“Are you ready for the light room?“
I start to hum the Sunrise theme from 2001 A Space Odyssey – you know the bit: ‘dun…dun….dun…..dadaaaaaa’! The waiters are amused and insist that I do it again, louder, before they fling the porthole open, spilling light into the dark room.
Having gained a glimpse of the light room, we are ushered into it. Blinking like moles emerging from their hole, we take in the thick, white tablecloths; beautifully upholstered chairs, and a profusion of crystal glasses. At the heart of the room is a glistening kitchen – all stainless steel and bright overhead lights. The kitchen hosts probably ten chefs that are conducting a mostly silent dance, sliding past one another as they chop, stir and plate with fierce concentration.
We are seated at a long wooden bar that wraps around two edges of the kitchen and is separated from the action by only a small divider. We’ve got front row seats tonight. I’m excited to see that chef Luke Dale-Roberts himself is in the kitchen, leaning over his chefs, watching their preparations and making occasional suggestions. I take a surreptitious photo of him and WhatsApp it to a friend who has a bit of a rockstar crush on him.
The night’s menu is printed on heavy card and closed with the Test Kitchen’s seal. Eight courses, paired with ‘gourmand’ or ‘iconic’ wines. We decide to splurge on the iconic wine option (older, rarer wines) at R3500 per person. One of the courses was an either/or option, so we pick one of each to ensure that we get to taste everything.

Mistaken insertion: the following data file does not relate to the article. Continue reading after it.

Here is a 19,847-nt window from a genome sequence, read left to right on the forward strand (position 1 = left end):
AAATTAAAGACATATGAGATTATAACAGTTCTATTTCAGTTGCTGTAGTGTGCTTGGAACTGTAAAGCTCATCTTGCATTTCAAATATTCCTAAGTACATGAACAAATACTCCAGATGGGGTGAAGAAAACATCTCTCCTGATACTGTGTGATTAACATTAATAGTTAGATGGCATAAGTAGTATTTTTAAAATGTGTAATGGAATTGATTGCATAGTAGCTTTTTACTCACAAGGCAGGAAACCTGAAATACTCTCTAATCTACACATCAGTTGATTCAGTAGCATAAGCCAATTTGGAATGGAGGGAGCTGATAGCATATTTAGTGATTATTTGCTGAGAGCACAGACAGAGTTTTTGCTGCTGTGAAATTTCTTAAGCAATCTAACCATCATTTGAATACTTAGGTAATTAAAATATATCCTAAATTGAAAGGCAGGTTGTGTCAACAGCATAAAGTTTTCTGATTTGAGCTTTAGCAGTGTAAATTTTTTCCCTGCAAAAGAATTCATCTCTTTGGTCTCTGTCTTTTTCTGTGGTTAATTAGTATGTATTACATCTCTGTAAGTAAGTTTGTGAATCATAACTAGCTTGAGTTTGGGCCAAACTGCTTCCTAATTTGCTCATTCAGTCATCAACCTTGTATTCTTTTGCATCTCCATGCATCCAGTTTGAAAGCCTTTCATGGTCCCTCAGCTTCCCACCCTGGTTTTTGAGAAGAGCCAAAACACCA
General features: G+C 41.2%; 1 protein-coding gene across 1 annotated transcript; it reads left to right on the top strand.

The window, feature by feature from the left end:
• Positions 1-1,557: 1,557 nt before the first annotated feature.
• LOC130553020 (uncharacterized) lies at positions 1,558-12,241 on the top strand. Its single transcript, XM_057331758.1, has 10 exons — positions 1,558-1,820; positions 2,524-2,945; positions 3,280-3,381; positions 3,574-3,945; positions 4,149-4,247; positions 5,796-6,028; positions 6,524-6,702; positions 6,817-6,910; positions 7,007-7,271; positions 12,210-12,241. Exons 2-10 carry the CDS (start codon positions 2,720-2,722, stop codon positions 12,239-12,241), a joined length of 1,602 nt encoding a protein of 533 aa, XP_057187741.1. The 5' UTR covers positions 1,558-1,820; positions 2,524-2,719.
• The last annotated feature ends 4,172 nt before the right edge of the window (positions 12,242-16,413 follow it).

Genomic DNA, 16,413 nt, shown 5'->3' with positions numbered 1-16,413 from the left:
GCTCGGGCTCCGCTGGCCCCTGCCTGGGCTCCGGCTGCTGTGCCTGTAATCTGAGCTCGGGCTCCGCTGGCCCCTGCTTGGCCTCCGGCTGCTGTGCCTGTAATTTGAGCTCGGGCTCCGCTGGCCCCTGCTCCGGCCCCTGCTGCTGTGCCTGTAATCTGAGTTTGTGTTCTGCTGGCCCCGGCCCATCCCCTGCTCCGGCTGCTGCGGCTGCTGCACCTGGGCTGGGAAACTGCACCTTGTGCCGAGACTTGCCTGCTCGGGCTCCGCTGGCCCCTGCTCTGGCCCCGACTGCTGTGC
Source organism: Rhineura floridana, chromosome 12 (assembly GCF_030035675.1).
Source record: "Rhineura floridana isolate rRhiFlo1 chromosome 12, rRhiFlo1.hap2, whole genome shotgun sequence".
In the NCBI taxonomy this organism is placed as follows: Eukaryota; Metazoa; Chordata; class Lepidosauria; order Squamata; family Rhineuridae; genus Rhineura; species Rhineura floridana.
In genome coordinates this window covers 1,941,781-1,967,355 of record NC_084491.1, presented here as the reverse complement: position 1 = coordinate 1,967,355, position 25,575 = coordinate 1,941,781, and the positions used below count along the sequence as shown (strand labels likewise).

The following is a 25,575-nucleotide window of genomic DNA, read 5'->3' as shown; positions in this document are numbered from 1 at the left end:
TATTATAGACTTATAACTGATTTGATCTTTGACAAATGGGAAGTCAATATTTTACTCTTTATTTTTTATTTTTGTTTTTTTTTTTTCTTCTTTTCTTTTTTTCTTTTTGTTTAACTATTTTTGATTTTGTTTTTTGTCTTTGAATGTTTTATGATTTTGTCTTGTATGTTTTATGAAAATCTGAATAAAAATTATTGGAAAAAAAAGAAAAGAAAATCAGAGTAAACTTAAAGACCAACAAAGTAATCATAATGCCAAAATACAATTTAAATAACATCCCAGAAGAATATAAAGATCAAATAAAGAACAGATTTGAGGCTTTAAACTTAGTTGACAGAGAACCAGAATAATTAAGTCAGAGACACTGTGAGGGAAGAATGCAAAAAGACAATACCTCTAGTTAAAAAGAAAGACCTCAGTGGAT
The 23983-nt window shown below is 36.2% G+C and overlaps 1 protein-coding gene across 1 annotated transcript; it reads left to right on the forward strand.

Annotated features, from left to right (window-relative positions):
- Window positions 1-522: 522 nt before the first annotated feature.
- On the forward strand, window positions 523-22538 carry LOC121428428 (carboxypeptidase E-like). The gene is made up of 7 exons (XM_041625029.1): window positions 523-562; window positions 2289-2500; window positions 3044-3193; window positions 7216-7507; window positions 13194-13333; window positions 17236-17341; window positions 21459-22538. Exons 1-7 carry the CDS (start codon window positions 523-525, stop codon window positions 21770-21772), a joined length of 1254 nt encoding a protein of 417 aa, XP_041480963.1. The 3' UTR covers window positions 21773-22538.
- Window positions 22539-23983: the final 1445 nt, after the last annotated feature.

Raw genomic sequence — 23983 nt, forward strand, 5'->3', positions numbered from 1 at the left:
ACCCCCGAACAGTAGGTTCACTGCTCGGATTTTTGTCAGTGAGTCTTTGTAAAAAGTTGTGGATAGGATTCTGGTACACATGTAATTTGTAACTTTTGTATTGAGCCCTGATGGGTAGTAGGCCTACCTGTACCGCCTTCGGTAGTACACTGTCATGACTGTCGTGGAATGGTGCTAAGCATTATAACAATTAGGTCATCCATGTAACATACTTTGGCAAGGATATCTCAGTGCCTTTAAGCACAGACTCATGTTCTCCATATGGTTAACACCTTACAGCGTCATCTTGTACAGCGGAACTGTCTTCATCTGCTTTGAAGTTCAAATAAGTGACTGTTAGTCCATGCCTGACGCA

Our waiter, Dawood is diminutive, fast talking, and hands-down the best server I’ve ever met, rattling off the details of 20-ingredient dishes without ever pausing or stumbling.
At regular intervals, the dishes arrive, each with some final ingredient or flourish added at the table, heightening the sense of theater. First-up is a swordfish belly ‘Greek salad’ dusted with olive dust. Next, a lobster salad with coconut and Thai aromatics – the coconut (liquid nitrogen frozen) sprinkled on at the last minute from a half shell. A single tiny cucumber, attached to its bright yellow flower tops the salad. Between courses, a tiny bread – the size of a finger. The butterfish bibimbap is a Korean bowl in miniature: fluffy rice topped with a single morsel of fish, sprinkled with sesame, pickled vegetables, a purple pansy flower and a dollop of caviar.